Photos to Make You Want to Visit Jordan, Petra

beautiful jordan

Lots of people want to visit Jordan to see Petra – one of the 'new seven wonders of the world' – and we can understand why it's one of the most incredible places we've ever been.

why visit jordan

But beautiful Jordan is so much more than just Petra – it's ancient Roman ruins at Jerash, it's exciting cities like Amman, and most of all it's its many many friendly people :) Here are 58 photos to show you how beautiful Jordan is, which will hopefully make you want to visit!

Jerash Photos Jordan

beautiful jordan

Jerash is a city in Jordan, located just 30 miles north of Jordan's capital, Amman. It's been inhabited since the Bronze Age!

It's absolutely covered in Ancient Roman Ruins (read: remnants of the colonizing architecture of the first centralized Empire in Europe, lol)

What was particularly interesting is the way that the modern city has grown next to the ancient ruins, walking down the street on one side you'll have these traditional Jordanian buildings made of limestone:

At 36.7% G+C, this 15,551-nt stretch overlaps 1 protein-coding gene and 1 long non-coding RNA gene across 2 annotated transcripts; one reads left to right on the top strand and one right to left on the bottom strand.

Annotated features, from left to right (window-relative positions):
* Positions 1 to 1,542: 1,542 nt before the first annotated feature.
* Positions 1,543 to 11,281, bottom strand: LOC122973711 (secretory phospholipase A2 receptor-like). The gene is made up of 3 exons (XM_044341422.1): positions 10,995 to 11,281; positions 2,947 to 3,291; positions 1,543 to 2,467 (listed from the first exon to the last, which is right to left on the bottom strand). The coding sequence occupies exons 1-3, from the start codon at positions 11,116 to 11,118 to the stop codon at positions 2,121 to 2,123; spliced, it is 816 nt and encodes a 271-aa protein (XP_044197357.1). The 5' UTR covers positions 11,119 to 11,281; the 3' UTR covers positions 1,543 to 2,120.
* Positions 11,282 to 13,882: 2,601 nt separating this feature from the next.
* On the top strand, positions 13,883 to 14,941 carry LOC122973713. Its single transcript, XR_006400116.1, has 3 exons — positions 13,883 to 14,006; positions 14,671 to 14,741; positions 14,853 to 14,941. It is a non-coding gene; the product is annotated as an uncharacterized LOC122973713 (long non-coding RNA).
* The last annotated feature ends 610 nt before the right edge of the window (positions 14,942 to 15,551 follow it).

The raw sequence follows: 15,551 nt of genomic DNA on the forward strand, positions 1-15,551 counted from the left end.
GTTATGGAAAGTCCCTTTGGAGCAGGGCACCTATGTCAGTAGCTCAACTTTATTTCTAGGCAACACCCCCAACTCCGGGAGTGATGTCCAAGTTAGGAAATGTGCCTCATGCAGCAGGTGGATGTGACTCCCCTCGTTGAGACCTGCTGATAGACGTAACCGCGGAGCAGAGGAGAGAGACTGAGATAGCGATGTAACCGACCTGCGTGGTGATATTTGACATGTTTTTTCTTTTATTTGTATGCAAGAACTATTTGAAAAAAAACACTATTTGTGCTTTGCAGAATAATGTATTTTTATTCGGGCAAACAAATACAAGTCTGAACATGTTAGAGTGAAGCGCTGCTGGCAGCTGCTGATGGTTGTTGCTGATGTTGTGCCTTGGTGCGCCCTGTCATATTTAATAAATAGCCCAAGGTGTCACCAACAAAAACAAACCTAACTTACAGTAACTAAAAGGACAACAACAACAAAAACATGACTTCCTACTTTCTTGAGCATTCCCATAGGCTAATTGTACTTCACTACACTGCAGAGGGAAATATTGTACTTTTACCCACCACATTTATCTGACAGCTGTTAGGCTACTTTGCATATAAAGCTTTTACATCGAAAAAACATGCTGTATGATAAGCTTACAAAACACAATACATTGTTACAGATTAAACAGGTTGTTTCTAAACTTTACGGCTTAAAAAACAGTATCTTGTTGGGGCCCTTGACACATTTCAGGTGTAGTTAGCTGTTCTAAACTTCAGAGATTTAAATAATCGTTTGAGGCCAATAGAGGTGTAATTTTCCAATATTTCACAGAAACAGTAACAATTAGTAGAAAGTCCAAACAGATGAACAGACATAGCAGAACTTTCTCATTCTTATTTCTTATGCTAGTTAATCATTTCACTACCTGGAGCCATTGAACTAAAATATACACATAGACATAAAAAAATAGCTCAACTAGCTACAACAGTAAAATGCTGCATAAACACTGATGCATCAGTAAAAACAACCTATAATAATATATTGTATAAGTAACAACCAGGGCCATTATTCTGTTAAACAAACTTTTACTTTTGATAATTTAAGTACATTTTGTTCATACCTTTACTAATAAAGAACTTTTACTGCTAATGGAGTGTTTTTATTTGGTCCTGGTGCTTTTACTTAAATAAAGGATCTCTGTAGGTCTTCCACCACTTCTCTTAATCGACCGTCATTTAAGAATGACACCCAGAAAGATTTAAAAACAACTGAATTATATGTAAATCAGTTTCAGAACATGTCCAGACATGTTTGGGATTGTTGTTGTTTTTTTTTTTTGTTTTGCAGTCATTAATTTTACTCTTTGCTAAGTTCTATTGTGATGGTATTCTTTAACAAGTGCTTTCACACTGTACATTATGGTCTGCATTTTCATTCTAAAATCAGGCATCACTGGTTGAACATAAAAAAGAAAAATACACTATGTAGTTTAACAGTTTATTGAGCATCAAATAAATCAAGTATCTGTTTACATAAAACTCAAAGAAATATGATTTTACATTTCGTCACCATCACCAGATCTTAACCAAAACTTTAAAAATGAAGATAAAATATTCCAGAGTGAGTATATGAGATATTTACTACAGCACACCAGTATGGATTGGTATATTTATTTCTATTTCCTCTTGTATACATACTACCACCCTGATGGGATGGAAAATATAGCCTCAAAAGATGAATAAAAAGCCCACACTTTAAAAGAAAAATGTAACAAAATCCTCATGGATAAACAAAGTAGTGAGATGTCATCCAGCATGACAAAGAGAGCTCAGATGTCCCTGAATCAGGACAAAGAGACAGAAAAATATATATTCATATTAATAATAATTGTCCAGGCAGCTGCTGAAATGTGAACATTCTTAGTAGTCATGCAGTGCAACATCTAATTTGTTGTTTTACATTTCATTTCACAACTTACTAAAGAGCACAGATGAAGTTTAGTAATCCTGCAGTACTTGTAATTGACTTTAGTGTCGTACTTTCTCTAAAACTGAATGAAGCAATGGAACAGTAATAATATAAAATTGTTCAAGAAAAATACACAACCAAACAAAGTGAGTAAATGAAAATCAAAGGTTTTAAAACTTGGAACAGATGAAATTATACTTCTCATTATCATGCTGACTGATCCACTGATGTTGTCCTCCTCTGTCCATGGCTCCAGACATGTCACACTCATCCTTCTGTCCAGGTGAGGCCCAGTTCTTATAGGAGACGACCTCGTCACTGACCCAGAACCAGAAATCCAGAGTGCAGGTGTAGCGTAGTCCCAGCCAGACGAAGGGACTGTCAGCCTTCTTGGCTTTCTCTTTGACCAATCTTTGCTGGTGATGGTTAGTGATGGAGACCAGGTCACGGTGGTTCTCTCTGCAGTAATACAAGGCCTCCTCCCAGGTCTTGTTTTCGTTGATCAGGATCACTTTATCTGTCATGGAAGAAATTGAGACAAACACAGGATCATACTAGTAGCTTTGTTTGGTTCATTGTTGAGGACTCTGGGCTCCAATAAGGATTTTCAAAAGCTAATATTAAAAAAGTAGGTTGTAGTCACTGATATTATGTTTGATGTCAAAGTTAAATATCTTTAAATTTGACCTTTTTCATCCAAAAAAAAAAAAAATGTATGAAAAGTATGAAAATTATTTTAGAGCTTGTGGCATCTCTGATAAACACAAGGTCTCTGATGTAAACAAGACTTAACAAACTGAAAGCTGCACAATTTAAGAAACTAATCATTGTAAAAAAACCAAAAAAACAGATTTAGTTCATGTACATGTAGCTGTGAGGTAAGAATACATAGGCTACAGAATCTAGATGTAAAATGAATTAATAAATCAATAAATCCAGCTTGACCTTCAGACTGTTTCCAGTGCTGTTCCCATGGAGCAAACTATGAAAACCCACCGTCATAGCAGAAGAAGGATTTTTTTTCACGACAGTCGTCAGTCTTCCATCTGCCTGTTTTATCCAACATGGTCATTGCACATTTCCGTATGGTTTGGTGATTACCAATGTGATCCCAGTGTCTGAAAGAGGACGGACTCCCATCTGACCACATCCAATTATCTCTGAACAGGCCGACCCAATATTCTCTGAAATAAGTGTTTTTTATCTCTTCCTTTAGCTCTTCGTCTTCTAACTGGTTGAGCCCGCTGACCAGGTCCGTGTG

And right next to them on the other side, you'll have the ruins of a Greco-Roman settlement, Gerasa:

We think this clash of modern and ancient architecture is really thought-provoking together:

Despite only being about 60% excavated, these are still the most well-preserved Roman ruins in the Middle East.

These include the Arch of Hadrian:

A 2nd-century arch erected in honour of Emperor Hadrian's visit (i.e. another waste of energy and working force – read: slave labour – to glorify a tyrant). Then there's the Temple of Artemis, and of course the Oval Plaza:

But there's so much more than that, you can easily spend an afternoon at Gerasa, wandering around and soaking up the history.